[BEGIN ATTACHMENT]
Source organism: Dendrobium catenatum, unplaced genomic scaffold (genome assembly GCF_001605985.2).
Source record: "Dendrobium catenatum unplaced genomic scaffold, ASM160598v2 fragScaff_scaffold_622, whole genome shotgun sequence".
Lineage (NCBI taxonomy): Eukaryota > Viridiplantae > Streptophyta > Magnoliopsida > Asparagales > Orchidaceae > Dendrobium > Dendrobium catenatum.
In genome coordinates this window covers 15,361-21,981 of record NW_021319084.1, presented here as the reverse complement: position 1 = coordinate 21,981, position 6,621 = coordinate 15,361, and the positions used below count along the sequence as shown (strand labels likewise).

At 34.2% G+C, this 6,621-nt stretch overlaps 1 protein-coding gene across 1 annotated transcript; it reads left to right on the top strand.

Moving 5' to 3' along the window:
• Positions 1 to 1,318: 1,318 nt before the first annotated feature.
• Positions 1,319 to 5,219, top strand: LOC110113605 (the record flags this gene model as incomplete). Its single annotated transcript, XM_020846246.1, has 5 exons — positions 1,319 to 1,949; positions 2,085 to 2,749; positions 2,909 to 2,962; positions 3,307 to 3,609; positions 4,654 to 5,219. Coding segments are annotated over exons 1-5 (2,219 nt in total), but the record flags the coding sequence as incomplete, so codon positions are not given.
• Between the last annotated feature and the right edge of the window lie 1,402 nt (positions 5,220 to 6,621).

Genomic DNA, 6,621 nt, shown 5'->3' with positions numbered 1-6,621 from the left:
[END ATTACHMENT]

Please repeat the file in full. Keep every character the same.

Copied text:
Source organism: Dendrobium catenatum, unplaced genomic scaffold (genome assembly GCF_001605985.2).
Source record: "Dendrobium catenatum unplaced genomic scaffold, ASM160598v2 fragScaff_scaffold_622, whole genome shotgun sequence".
Lineage (NCBI taxonomy): Eukaryota > Viridiplantae > Streptophyta > Magnoliopsida > Asparagales > Orchidaceae > Dendrobium > Dendrobium catenatum.
In genome coordinates this window covers 15,361-21,981 of record NW_021319084.1, presented here as the reverse complement: position 1 = coordinate 21,981, position 6,621 = coordinate 15,361, and the positions used below count along the sequence as shown (strand labels likewise).

At 34.2% G+C, this 6,621-nt stretch overlaps 1 protein-coding gene across 1 annotated transcript; it reads left to right on the top strand.

Moving 5' to 3' along the window:
• Positions 1 to 1,318: 1,318 nt before the first annotated feature.
• Positions 1,319 to 5,219, top strand: LOC110113605 (the record flags this gene model as incomplete). Its single annotated transcript, XM_020846246.1, has 5 exons — positions 1,319 to 1,949; positions 2,085 to 2,749; positions 2,909 to 2,962; positions 3,307 to 3,609; positions 4,654 to 5,219. Coding segments are annotated over exons 1-5 (2,219 nt in total), but the record flags the coding sequence as incomplete, so codon positions are not given.
• Between the last annotated feature and the right edge of the window lie 1,402 nt (positions 5,220 to 6,621).

Genomic DNA, 6,621 nt, shown 5'->3' with positions numbered 1-6,621 from the left: